Sneaker culture has been plagued with counterfeits since its introduction, and with particular styles such as the adidas Yeezy line that is heavily sought after produced in low quantities, it comes as no surprise that knockoff variants are dominating the black market -- where they are re-created expertly in China, marketed on social media, and sold over reputable e-commerce sites that is delivered discreetly by international couriers.

The LA Times recently interviewed a 22-year-old Riverside resident named Kevin and explained how he decided to purchase the “Pirate Black” Yeezy Boost 350 that initially released in 2015, in addition to speaking with other figures that contribute to the sneaker black market, as well as those who are oppose to it.

Here's a few takeaways that we learned from the conversation. satisfy Kevin's Yeezy fix and deciding not to pay resell prices (upward of $1,500 USD)

Kevin, “If I could readily buy a pair of Yeezys at the store right now I wouldn’t buy fake ones. Why pay over $1,000 for Yeezys when you can get a pair that looks the same for $120?”

...on the forum called Repsneakers that sells fake kicks.

Repsneakers subscriber named Spencelord, “The sneaker world in its current state is being controlled by people who [use] bots. These people aren’t buying to wear, they’re buying to make profit, which then drives the price up for people who genuinely want to buy to wear. I appreciate people are making a living from doing this, but I don’t want to support it.”

...on moles that obtain samples of new styles directly from adidas’ two factories in China.

Singaporean national and replica seller Chan, “There are unofficial working relationships between these two factories and counterfeiters, I have heard a factory boss brag that he has a team of workers ... on his payroll to leak information or parts whenever they can.”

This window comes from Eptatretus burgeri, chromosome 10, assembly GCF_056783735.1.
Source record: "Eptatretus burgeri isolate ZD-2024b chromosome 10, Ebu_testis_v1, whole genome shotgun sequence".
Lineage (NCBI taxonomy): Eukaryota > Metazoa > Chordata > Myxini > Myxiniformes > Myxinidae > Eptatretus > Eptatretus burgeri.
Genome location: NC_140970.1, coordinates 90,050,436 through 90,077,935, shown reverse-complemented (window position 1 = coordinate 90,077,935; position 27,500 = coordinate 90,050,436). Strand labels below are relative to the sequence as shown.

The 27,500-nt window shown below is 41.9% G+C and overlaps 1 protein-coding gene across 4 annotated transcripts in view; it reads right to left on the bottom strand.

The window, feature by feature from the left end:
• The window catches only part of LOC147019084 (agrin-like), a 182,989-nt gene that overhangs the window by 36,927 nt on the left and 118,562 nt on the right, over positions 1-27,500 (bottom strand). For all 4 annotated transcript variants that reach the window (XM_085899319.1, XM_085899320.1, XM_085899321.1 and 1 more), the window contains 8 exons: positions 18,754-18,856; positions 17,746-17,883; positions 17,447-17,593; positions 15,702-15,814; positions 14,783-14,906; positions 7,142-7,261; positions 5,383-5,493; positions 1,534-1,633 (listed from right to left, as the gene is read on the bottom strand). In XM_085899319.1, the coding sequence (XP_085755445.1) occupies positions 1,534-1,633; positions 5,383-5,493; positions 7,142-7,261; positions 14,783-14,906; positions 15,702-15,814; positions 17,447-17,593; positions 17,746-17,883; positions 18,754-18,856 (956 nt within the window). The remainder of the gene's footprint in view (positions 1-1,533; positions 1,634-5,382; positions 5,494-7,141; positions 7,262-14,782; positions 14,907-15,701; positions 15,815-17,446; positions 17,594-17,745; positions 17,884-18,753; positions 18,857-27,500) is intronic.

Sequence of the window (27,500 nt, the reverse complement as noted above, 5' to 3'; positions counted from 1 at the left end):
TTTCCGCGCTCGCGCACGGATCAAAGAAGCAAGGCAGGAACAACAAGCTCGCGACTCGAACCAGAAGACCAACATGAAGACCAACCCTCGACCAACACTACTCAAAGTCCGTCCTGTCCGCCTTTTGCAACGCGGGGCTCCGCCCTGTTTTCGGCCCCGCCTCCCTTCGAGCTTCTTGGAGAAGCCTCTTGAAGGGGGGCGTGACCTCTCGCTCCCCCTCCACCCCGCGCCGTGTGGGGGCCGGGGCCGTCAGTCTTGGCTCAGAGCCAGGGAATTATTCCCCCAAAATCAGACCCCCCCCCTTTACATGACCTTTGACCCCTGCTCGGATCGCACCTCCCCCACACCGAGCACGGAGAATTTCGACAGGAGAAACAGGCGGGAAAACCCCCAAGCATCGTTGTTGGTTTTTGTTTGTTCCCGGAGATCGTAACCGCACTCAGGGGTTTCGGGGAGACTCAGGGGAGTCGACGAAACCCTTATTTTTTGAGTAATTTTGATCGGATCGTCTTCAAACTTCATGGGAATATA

...on intermittent crackdowns in Putian, China.

Singaporean national and replica seller Chan, “When there’s a crackdown, the whole industry will stop for a couple days or just stay low key,” Chan said. “After a while, business resumes as normal.”

...on contraband shipped in small, inconspicuous packages.

Bob Barchiesi, President of the International AntiCounterfeiting Coalition, “Counterfeiters are following the same patterns as consumers who are shopping online and displacing brick and mortar. The Internet is a very big challenge, to say the least. The ease of purchasing something that’s shipped directly to your house is a significant problem for rights holders and customs. It’s a dramatic shift that’s very difficult to stop.”

Additionally, sneaker experts suggest that there is little incentive for adidas to crack down on fake Yeezys since it has little impact on sales, as legitimate Yeezys sell out almost instantly regardless, and the replicas are helping drive the popularity even more.

For more, read the in-depth coverage directly at the LA Times.

Also, in case you missed it, the adidas YEEZY Boost 350 V2 “Beluga 2.0” rumors yet another release date.

Now, is counterfeiting actually good for Fashion? Read here and find out.

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